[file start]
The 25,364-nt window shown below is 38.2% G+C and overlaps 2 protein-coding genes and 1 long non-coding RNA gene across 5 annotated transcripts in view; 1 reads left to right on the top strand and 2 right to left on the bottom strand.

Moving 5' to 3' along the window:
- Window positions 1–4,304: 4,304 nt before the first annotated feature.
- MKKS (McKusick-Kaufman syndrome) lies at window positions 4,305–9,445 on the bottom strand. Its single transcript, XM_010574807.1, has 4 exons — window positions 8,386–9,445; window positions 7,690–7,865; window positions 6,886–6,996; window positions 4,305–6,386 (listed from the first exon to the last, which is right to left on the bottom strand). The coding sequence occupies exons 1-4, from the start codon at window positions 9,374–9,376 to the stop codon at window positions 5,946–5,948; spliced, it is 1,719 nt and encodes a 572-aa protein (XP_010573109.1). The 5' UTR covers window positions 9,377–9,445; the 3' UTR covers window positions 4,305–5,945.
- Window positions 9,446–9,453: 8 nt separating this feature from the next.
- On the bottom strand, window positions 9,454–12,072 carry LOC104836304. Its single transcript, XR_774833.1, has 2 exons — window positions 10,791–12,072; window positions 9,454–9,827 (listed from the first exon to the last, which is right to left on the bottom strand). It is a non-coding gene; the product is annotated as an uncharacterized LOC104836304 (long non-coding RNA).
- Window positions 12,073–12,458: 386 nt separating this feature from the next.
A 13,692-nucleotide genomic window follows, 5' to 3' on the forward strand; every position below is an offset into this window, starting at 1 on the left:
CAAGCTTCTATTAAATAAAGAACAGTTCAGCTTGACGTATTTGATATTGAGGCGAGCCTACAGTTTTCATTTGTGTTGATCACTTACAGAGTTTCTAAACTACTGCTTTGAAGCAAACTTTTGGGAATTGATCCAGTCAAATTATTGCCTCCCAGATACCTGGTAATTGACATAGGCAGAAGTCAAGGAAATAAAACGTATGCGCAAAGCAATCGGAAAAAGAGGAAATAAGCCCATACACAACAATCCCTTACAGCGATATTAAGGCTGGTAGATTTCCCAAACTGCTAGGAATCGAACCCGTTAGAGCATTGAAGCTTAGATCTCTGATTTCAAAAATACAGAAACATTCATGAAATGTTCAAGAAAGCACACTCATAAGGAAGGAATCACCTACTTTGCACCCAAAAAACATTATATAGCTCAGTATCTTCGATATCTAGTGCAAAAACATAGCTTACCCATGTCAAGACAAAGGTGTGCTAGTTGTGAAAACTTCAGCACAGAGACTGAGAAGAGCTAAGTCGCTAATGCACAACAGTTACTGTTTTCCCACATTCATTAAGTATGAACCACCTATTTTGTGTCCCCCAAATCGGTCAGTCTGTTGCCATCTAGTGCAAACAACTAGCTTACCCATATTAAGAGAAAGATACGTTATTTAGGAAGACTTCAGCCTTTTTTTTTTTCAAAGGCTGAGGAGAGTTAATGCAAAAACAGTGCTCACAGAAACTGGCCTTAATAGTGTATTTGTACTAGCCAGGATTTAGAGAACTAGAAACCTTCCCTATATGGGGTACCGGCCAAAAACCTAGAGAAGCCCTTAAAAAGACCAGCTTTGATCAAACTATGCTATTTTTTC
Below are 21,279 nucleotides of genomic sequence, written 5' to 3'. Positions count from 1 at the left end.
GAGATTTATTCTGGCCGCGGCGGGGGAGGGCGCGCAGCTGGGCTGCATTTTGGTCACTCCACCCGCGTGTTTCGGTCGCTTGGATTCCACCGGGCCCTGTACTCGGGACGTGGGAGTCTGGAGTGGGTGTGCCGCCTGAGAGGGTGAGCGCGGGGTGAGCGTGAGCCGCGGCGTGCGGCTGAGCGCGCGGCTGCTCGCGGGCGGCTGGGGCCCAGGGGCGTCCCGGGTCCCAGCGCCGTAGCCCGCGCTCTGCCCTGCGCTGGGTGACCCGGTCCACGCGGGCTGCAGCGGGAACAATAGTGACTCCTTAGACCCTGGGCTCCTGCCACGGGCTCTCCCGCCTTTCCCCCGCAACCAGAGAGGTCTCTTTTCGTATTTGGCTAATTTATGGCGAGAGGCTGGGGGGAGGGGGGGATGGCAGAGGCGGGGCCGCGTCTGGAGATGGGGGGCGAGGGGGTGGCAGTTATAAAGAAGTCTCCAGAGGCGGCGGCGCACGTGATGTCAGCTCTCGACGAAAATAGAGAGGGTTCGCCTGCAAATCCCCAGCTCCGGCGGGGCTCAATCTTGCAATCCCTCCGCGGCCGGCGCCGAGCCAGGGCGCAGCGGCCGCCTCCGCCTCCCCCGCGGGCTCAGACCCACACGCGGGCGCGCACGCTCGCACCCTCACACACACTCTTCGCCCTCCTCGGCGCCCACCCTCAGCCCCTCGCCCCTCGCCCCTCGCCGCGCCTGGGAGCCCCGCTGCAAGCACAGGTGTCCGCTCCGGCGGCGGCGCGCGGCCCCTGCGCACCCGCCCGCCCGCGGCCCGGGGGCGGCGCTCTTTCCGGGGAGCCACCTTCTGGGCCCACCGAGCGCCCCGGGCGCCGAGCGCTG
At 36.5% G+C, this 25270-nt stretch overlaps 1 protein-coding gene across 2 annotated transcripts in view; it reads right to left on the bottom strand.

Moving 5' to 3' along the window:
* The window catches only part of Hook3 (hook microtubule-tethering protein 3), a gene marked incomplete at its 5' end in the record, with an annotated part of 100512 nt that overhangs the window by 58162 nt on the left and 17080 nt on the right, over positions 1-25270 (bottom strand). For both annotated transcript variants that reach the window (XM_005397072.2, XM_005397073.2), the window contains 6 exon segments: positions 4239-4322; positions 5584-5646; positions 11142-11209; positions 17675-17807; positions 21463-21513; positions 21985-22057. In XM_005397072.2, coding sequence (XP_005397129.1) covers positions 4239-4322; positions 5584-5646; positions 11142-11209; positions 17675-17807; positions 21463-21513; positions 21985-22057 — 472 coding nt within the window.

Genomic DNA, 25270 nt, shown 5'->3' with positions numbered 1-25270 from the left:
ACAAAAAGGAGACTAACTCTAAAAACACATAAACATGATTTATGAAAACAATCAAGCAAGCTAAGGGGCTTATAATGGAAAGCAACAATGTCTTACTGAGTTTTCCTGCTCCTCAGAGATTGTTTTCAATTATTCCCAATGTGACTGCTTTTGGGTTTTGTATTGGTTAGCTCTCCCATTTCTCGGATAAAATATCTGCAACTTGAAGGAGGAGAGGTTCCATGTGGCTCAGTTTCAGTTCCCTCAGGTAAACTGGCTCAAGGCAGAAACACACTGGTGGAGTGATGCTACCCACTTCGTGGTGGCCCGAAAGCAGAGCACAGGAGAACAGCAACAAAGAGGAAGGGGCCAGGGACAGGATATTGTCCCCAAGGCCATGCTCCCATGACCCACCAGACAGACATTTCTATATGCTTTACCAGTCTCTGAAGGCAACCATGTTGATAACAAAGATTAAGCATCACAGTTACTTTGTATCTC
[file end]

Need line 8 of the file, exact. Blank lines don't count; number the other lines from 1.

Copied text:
A 13,692-nucleotide genomic window follows, 5' to 3' on the forward strand; every position below is an offset into this window, starting at 1 on the left: